In the landslide election of 1945 Amery lost Sparkbrook. He described the Conservative Party's election campaign as ‘sordid’: ‘unless [the party] recovers an ideal and a method it will never again enthuse the country’ (Amery Diaries, 2.1047, 1049). In the same year he was appointed Companion of Honour, having refused the offer of a peerage to leave the way open for his son Julian's parliamentary career. In October 1945 the Amery family faced the trial and execution for treason of John Amery, the elder son. His father afterwards circulated a pamphlet among friends, ‘John Amery: an explanation’. Though a man of strong feelings and capable of deep affection, Amery was never demonstrative. His family life was unusually close, Julian's family living in the Eaton Square house, and father and son sharing a study. Bryddie's health gave way; his friends remarked on the extraordinary fortitude that enabled Leo to carry on apparently as before. At the age of seventy-one he could find election defeat rejuvenating, and hoped to find a new seat. He was to be seen on the platform of every Conservative Party conference, the conscience of the party, encouraging and gently directing youthful aspirants such as Peter Walker and Alan Lennox-Boyd, much as Milner had educated him. As late as 1948 he could still announce, ‘We have got to be quite clear about it. Empire Preference is a foundation for our whole economic life’ (Goldsworthy, 170). But according to his son Julian he came to accept that the analysis he had in the first place adopted from Joseph Chamberlain—the need for a wider area of trade and investment—might in some senses be met by the move into the European Economic Community.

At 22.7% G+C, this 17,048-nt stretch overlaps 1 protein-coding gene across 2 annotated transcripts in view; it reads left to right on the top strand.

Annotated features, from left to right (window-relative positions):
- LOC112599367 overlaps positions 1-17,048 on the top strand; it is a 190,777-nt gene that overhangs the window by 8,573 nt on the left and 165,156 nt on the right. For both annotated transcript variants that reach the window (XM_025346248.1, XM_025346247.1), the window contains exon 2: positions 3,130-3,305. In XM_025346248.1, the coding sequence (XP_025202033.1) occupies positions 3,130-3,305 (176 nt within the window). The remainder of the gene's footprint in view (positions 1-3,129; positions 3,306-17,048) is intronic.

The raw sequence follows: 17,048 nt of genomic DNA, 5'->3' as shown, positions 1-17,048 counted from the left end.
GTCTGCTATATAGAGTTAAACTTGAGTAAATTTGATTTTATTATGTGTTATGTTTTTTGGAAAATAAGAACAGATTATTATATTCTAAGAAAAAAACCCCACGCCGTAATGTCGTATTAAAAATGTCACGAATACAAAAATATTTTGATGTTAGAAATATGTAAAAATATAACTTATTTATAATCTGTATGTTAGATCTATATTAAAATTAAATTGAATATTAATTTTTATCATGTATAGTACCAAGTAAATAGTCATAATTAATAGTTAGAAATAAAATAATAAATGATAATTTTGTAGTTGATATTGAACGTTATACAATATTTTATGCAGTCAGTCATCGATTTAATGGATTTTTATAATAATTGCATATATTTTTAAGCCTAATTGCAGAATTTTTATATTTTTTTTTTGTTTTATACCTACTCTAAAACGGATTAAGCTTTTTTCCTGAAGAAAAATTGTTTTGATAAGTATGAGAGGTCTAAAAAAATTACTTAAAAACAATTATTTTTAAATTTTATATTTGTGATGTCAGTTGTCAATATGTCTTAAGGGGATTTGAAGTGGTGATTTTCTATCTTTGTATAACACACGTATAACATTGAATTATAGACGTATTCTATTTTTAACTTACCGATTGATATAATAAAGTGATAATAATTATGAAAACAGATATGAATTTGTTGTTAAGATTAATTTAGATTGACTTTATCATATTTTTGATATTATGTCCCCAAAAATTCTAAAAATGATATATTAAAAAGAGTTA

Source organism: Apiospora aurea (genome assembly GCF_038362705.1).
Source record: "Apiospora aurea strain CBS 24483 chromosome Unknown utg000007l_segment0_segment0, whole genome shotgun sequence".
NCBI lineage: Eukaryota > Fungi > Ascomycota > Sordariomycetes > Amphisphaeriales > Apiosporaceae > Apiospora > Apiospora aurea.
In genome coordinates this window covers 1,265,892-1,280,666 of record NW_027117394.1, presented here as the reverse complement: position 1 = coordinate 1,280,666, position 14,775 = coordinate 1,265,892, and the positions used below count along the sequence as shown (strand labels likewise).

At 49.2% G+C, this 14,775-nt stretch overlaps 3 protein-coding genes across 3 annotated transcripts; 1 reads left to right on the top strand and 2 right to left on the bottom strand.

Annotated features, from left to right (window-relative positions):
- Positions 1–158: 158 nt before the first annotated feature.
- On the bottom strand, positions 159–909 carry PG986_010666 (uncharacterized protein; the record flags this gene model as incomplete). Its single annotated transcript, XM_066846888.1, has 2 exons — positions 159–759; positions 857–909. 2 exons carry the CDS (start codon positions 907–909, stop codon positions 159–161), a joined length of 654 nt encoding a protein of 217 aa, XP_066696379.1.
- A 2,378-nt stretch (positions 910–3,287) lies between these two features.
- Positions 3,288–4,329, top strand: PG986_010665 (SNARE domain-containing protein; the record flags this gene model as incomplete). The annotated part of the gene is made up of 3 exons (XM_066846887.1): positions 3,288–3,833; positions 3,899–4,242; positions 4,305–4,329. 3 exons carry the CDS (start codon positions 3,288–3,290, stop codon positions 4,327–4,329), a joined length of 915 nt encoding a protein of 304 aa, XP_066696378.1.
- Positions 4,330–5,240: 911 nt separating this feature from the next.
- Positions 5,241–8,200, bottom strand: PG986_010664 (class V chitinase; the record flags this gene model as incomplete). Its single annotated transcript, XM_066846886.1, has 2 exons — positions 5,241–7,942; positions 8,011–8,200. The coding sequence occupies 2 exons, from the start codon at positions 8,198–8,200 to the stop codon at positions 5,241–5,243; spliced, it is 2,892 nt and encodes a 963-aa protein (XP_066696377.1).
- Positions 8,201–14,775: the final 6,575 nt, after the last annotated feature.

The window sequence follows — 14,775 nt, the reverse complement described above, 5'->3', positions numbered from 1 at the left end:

In the twentieth century few, if any, British politicians who built their careers round a vision of a consolidated empire or Commonwealth gained recognition at the highest level, Amery among them. But Westminster had never bounded his life. In public he could seem austere; in private he was stimulating and lively company. He was a skilled mountaineer and skier (and wrote about his experiences in Days of Fresh Air [1939] and In the Rain and the Sun, 1946), and served as president of the Classical Association, the Alpine Club, and the Ski Club of Great Britain. He read and wrote prodigiously—from a treatise arguing that Goliath's Philistines were the remnants of Agamemnon's expeditionary force (The Times, 23 Nov 1973) to his stimulating and influential analysis of the constitution delivered in 1946 as the Chichele lectures in All Souls (‘Thoughts on the Constitution’), commemorated there fifty years later as of enduring relevance. He produced four volumes of memoirs (three of which were published as My Political Life) and a stream of other works, on international trade, the balanced economy, and Britain's role between the Commonwealth and a more closely united Europe. He had served from 1919 on the Rhodes Trust (becoming chairman in 1933), where he had used his influence to bring research into closer relation with policy through the Beit, Smuts, and Rhodes chairs in imperial history that he had helped to found in Oxford, Cambridge, and London universities, as well as the Chichele chair of military history at All Souls. Balliol, his old college, rewarded him with an honorary fellowship. He died in London on 16 September 1955. On 22 November 1973 Julian Amery commemorated the hundredth anniversary of his father's birth with a dinner attended, as Isaiah Berlin put it, by ‘some of those splendid pillars of the past, whose like, I suspect, we may never see again’ (Berlin to Julian Amery, 26 Nov 1973, CAC Cam., MSS Julian Amery 578/1).